Floatant Vs. Desiccant For Dry Flies

When you are fly fishing with dry flies, do you need need floatant or desiccant to keep your dry flies up on top of the water? Here is a comparison of the two and their uses.
Desiccant vs Floatant for dry flies

Getting the most out of your dry flies means understanding how to keep them riding high. Whether you’re just starting out or you’re a seasoned angler, knowing the difference between the various floatant products out there is key. Let’s dive into the options and learn when to use what.

What is the difference between floatant and crystal desiccant for dry flies?

  • Paste floatants (like Gink) are applied directly to a dry fly to increase water repellency and buoyancy. They’re the standard choice for routine floatant needs.
  • Crystal floatants are desiccants. They come in small containers where you place a wet fly. The crystals absorb moisture, restoring the fly’s ability to float, especially after it’s become completely soaked.
Blue Wing Olive dry flies

Floatants: Keep Those Flies Floating

When most anglers think of keeping their dry flies buoyant, paste floatants like the iconic Gink are what come to mind. These gels or pastes are applied directly to a dry fly’s hackles, body, and wings. Their primary job is to increase water repellency and add a layer of surface-tension-breaking ingredients, helping your fly dance on the water’s surface.


  • Ease of use: A dab on your fingertip and a quick rub on the fly is usually all it takes.
  • Versatility: Works on a wide variety of dry fly patterns.
  • Quick results: A fresh application means your fly should be floating in no time.


  • Over-application: It’s easy to gunk up your fly, which can clump hackles and make your imitation look less natural.
  • Temporary: The effects wear off over time or after catching fish, requiring reapplication.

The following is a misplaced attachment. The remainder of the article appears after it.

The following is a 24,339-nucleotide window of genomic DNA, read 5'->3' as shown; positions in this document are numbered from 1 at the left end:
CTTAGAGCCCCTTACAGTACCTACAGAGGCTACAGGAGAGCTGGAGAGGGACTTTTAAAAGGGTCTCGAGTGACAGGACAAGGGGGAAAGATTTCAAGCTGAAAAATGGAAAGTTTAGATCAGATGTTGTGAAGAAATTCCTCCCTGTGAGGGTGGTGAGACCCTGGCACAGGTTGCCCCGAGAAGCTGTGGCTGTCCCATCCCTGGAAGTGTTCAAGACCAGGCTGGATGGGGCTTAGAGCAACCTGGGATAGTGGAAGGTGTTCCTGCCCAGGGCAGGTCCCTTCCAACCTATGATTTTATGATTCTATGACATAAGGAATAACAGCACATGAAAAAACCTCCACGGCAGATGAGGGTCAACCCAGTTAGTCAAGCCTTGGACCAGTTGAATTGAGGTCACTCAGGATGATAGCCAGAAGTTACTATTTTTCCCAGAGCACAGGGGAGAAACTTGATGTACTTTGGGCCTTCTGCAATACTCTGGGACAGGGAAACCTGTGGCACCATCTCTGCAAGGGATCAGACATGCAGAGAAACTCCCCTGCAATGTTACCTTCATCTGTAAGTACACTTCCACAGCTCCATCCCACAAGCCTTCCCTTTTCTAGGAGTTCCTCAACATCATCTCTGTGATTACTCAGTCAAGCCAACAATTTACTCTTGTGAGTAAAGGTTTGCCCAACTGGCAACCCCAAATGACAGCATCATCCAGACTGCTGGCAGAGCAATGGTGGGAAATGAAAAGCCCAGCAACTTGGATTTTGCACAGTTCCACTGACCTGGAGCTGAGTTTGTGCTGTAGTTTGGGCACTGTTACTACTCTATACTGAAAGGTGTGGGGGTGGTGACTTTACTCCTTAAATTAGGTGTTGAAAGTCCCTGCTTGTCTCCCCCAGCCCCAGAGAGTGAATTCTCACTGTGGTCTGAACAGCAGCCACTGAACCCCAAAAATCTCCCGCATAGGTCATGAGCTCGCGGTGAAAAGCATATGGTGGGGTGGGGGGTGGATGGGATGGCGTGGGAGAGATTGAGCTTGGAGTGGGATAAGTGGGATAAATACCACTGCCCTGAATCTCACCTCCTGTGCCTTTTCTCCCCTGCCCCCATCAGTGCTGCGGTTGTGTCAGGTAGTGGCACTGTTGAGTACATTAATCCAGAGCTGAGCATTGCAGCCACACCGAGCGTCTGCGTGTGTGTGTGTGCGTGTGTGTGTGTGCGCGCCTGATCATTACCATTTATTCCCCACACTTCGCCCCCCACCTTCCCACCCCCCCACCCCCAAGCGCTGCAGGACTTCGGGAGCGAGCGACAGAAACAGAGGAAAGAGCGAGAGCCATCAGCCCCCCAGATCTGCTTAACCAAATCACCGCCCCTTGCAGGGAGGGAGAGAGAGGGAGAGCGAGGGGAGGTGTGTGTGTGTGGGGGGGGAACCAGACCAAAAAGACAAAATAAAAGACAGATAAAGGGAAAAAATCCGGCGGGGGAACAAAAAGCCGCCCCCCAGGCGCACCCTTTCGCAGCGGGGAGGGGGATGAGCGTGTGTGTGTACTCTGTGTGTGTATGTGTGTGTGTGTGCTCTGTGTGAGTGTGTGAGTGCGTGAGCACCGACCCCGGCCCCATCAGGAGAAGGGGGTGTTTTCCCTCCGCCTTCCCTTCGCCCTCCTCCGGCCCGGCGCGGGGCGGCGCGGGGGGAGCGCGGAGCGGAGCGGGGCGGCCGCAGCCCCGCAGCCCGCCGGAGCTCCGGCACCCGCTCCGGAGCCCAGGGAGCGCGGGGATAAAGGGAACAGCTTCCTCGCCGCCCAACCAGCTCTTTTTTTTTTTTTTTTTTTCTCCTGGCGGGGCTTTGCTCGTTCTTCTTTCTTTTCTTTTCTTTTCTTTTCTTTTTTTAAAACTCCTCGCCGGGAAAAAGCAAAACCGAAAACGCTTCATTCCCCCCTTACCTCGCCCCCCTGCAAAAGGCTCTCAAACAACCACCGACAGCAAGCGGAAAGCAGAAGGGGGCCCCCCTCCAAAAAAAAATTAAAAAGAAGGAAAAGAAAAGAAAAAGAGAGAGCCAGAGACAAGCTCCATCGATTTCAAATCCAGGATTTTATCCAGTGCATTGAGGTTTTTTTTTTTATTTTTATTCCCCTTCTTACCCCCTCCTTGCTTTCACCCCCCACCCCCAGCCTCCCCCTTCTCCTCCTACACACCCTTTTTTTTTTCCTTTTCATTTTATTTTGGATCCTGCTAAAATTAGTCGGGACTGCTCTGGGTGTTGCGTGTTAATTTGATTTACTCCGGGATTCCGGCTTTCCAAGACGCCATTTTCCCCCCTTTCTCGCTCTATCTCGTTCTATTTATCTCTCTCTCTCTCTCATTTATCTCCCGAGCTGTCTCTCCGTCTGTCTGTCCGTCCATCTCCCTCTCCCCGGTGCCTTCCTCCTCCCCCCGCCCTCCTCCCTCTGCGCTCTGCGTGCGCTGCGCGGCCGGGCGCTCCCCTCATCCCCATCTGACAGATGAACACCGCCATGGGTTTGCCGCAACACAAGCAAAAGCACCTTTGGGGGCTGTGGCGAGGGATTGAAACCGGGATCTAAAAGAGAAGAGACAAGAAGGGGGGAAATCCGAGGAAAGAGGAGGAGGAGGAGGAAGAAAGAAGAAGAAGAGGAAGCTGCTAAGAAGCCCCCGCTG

• A little goes a long way! Start with a small amount and add more only if needed.
  • Let overly-coated flies dry fully before attempting to separate clumped materials.
Parachute Adams Dry Fly

Desiccants – Reviving Waterlogged Flies

Desiccants bring a whole different approach to dry fly maintenance. Once flies have sucked up too much water, they won’t float. These crystalline products are basically super-absorbent materials, often packaged in small containers that suck that water back out of your flies. Rather than coating your fly, you simply drop your soaked fly into the container and give it a good shake. The crystals draw moisture out of the fly, making it ready to float again.


  • Revives saturated flies: Works best on flies that are truly waterlogged, not just slightly damp.
  • Excellent for large, dense patterns: Perfect for reviving bulky stoneflies, Wulffs, and similar flies.


  • Residue: Can leave a visible white coating on your fly, requiring you to blow or shake it off.
  • Eventually ineffective: If a fly is completely saturated, a desiccant may not be enough to fully dry it.


  • Choose desiccants with color-changing crystals, indicating when they’ve reached their absorption limit.
  • For smaller flies, consider making your own desiccant container with silica gel packets (the ones found in shoe boxes).
Griffith Gnat Dry Fly

The One-Two Punch: Using Floatants and Desiccants Together

While both floatants and desiccants have their strengths, combining them can be a game-changer, especially in rough water conditions. Start with a fresh application of your favorite paste floatant. This gives your dry fly its initial buoyancy and water repellency.

Keep a desiccant container handy. When your fly gets soaked and starts to sink, a quick shake with the crystals will pull out the excess moisture. After the desiccant treatment, a light reapplication of floatant often restores your fly to fighting form, letting you get back to fishing fast.

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